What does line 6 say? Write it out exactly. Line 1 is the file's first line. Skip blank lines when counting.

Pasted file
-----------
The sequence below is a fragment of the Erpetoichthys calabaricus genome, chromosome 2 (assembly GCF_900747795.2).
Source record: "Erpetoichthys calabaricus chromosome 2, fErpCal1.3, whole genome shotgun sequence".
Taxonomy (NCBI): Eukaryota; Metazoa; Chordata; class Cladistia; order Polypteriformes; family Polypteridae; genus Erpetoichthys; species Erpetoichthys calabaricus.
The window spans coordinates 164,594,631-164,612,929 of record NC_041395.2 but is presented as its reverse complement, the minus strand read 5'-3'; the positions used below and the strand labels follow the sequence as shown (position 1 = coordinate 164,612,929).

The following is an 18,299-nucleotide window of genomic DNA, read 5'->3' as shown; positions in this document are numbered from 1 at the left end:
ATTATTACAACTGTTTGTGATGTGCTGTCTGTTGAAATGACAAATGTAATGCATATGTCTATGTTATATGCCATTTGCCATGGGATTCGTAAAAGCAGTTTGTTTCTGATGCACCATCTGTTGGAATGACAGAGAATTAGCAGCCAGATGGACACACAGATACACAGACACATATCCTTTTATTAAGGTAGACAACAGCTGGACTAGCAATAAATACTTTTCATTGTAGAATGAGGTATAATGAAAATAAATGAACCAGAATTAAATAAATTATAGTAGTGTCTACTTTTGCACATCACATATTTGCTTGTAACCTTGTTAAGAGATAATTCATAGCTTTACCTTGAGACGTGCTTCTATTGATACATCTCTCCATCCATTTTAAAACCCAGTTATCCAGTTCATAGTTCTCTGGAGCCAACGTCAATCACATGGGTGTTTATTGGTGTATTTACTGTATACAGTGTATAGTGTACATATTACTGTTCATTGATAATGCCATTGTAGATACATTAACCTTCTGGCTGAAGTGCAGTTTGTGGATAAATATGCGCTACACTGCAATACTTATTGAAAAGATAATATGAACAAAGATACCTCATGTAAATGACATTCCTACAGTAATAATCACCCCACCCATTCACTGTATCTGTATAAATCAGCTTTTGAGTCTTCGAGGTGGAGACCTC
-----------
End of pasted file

ATTATTACAACTGTTTGTGATGTGCTGTCTGTTGAAATGACAAATGTAATGCATATGTCTATGTTATATGCCATTTGCCATGGGATTCGTAAAAGCAGTTTGTTTCTGATGCACCATCTGTTGGAATGACAGAGAATTAGCAGCCAGATGGACACACAGATACACAGACACATATCCTTTTATTAAGGTAGACAACAGCTGGACTAGCAATAAATACTTTTCATTGTAGAATGAGGTATAATGAAAATAAATGAACCAGAATTAAATAAATTATAGTAGTGTCTACTTTTGCACATCACATATTTGCTTGTAACCTTGTTAAGAGATAATTCATAGCTTTACCTTGAGACGTGCTTCTATTGATACATCTCTCCATCCATTTTAAAACCCAGTTATCCAGTTCATAGTTCTCTGGAGCCAACGTCAATCACATGGGTGTTTATTGGTGTATTTACTGTATACAGTGTATAGTGTACATATTACTGTTCATTGATAATGCCATTGTAGATACATTAACCTTCTGGCTGAAGTGCAGTTTGTGGATAAATATGCGCTACACTGCAATACTTATTGAAAAGATAATATGAACAAAGATACCTCATGTAAATGACATTCCTACAGTAATAATCACCCCACCCATTCACTGTATCTGTATAAATCAGCTTTTGAGTCTTCGAGGTGGAGACCTC